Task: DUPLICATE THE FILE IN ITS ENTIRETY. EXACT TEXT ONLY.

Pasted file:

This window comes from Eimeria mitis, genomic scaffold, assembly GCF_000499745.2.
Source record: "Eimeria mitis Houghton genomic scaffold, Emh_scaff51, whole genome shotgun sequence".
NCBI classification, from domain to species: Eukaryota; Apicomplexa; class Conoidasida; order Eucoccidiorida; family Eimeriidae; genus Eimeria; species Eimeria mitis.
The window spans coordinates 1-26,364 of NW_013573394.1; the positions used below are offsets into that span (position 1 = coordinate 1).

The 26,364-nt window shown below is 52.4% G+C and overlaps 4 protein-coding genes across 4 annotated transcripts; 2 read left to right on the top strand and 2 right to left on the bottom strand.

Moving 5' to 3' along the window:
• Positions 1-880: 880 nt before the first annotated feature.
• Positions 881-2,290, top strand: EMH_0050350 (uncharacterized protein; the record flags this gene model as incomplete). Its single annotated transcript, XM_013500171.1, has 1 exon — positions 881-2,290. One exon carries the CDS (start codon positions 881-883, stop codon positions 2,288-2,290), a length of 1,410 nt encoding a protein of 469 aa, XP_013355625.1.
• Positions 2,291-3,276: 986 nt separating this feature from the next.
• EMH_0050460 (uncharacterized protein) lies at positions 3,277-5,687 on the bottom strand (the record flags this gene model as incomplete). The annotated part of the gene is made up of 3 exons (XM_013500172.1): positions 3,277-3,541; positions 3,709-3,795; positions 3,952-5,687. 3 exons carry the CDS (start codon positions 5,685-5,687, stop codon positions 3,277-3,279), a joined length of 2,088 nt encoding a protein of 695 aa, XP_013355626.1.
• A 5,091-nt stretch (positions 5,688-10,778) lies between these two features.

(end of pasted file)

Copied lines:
This window comes from Eimeria mitis, genomic scaffold, assembly GCF_000499745.2.
Source record: "Eimeria mitis Houghton genomic scaffold, Emh_scaff51, whole genome shotgun sequence".
NCBI classification, from domain to species: Eukaryota; Apicomplexa; class Conoidasida; order Eucoccidiorida; family Eimeriidae; genus Eimeria; species Eimeria mitis.
The window spans coordinates 1-26,364 of NW_013573394.1; the positions used below are offsets into that span (position 1 = coordinate 1).

The 26,364-nt window shown below is 52.4% G+C and overlaps 4 protein-coding genes across 4 annotated transcripts; 2 read left to right on the top strand and 2 right to left on the bottom strand.

Moving 5' to 3' along the window:
• Positions 1-880: 880 nt before the first annotated feature.
• Positions 881-2,290, top strand: EMH_0050350 (uncharacterized protein; the record flags this gene model as incomplete). Its single annotated transcript, XM_013500171.1, has 1 exon — positions 881-2,290. One exon carries the CDS (start codon positions 881-883, stop codon positions 2,288-2,290), a length of 1,410 nt encoding a protein of 469 aa, XP_013355625.1.
• Positions 2,291-3,276: 986 nt separating this feature from the next.
• EMH_0050460 (uncharacterized protein) lies at positions 3,277-5,687 on the bottom strand (the record flags this gene model as incomplete). The annotated part of the gene is made up of 3 exons (XM_013500172.1): positions 3,277-3,541; positions 3,709-3,795; positions 3,952-5,687. 3 exons carry the CDS (start codon positions 5,685-5,687, stop codon positions 3,277-3,279), a joined length of 2,088 nt encoding a protein of 695 aa, XP_013355626.1.
• A 5,091-nt stretch (positions 5,688-10,778) lies between these two features.